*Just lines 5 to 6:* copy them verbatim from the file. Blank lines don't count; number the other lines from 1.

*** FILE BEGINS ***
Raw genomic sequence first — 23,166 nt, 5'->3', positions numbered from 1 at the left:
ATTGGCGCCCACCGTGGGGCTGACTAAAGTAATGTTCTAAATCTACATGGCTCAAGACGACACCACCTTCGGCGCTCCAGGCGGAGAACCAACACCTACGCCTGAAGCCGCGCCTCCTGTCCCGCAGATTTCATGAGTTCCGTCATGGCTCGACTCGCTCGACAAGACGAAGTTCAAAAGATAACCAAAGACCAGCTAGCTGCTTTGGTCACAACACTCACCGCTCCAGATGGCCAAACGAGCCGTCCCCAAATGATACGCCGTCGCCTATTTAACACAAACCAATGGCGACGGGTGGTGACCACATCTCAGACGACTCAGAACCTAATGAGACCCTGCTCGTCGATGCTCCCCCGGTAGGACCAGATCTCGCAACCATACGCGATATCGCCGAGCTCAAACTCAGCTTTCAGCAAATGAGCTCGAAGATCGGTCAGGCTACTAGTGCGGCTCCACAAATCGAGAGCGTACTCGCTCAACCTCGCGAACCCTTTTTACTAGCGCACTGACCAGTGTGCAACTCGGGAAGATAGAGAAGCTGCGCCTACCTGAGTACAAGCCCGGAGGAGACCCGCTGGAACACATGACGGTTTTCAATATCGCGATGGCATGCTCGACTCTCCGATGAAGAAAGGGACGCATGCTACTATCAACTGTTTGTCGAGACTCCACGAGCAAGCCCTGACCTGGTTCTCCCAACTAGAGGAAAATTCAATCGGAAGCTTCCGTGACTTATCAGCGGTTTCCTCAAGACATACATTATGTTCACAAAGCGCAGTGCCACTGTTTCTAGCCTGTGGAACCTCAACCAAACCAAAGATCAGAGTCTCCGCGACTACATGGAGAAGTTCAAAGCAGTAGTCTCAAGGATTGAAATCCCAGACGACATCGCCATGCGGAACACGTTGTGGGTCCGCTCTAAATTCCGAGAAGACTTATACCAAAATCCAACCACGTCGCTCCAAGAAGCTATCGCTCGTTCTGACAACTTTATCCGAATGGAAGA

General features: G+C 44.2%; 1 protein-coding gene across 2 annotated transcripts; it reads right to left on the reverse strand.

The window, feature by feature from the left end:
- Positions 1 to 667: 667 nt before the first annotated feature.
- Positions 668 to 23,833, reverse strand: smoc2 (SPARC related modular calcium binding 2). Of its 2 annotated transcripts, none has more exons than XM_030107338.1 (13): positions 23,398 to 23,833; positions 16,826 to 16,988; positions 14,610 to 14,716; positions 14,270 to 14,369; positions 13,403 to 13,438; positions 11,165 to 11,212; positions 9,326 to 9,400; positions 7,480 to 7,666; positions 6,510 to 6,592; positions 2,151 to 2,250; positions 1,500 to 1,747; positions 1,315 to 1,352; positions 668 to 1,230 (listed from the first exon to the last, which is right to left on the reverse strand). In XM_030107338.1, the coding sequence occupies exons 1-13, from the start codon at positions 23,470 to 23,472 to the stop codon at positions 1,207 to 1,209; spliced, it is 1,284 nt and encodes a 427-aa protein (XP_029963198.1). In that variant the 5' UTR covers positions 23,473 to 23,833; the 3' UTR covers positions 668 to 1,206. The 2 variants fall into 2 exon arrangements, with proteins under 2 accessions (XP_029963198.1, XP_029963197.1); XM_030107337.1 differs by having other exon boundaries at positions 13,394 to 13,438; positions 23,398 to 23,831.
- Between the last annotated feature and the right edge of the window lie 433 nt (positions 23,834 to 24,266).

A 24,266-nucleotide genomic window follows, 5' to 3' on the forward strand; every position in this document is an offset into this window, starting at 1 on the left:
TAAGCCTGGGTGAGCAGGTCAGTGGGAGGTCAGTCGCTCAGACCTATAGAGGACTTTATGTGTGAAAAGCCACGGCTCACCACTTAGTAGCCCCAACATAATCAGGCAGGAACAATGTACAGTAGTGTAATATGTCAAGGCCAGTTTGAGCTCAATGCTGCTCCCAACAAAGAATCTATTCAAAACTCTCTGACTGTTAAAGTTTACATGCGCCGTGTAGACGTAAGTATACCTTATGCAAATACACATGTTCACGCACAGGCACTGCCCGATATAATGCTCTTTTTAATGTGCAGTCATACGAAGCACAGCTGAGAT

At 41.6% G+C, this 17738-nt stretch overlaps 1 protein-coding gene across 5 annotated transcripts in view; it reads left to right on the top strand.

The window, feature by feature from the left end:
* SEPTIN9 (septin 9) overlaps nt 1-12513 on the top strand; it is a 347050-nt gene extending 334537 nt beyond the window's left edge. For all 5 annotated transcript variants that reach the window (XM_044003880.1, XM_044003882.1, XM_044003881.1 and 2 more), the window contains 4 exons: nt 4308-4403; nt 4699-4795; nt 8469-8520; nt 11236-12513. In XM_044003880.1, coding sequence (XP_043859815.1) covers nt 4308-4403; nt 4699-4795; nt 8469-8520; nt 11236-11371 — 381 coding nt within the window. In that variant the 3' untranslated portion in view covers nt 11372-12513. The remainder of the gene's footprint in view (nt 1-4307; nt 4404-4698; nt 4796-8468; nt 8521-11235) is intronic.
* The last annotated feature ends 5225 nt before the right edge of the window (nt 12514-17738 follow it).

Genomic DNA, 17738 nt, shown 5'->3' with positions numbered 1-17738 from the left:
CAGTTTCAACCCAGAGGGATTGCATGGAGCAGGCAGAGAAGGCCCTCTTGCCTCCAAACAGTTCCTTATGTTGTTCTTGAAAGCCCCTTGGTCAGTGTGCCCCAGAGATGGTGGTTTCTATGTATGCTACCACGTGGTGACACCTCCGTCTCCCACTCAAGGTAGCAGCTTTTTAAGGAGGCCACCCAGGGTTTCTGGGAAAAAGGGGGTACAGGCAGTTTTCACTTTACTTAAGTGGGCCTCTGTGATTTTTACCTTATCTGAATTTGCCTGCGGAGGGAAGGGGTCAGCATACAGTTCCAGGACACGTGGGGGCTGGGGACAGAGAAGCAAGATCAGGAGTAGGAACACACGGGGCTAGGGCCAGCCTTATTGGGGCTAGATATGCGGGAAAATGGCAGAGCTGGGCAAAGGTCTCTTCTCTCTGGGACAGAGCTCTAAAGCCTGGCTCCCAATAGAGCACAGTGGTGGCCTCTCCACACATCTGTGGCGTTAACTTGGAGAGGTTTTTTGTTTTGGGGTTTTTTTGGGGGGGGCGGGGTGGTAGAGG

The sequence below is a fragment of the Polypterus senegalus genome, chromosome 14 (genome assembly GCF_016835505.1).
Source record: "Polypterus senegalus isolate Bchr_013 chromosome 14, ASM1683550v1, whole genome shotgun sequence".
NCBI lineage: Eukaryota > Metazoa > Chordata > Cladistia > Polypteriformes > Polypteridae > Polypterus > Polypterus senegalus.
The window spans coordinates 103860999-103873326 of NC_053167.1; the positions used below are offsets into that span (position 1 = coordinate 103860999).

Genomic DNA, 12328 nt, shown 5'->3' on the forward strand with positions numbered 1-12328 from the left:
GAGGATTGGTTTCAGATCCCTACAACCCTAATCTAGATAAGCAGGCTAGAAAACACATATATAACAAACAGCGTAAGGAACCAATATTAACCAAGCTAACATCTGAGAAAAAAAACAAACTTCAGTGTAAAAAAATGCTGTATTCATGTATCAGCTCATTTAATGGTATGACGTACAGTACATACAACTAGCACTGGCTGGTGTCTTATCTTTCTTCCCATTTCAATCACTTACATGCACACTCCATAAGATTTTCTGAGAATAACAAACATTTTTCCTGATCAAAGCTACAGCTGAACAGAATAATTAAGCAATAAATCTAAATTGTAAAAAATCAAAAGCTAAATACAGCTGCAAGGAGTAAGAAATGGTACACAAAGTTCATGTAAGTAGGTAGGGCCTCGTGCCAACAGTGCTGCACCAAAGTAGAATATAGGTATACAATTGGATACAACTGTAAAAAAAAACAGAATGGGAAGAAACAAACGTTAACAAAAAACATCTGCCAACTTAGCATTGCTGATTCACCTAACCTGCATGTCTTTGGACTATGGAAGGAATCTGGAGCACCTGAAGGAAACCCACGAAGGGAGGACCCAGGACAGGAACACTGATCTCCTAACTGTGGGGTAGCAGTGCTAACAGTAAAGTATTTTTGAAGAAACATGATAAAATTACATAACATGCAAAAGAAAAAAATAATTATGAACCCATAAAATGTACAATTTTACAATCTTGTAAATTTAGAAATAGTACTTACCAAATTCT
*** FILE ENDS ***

- Positions 1 to 667: 667 nt before the first annotated feature.
- Positions 668 to 23,833, reverse strand: smoc2 (SPARC related modular calcium binding 2). Of its 2 annotated transcripts, none has more exons than XM_030107338.1 (13): positions 23,398 to 23,833; positions 16,826 to 16,988; positions 14,610 to 14,716; positions 14,270 to 14,369; positions 13,403 to 13,438; positions 11,165 to 11,212; positions 9,326 to 9,400; positions 7,480 to 7,666; positions 6,510 to 6,592; positions 2,151 to 2,250; positions 1,500 to 1,747; positions 1,315 to 1,352; positions 668 to 1,230 (listed from the first exon to the last, which is right to left on the reverse strand). In XM_030107338.1, the coding sequence occupies exons 1-13, from the start codon at positions 23,470 to 23,472 to the stop codon at positions 1,207 to 1,209; spliced, it is 1,284 nt and encodes a 427-aa protein (XP_029963198.1). In that variant the 5' UTR covers positions 23,473 to 23,833; the 3' UTR covers positions 668 to 1,206. The 2 variants fall into 2 exon arrangements, with proteins under 2 accessions (XP_029963198.1, XP_029963197.1); XM_030107337.1 differs by having other exon boundaries at positions 13,394 to 13,438; positions 23,398 to 23,831.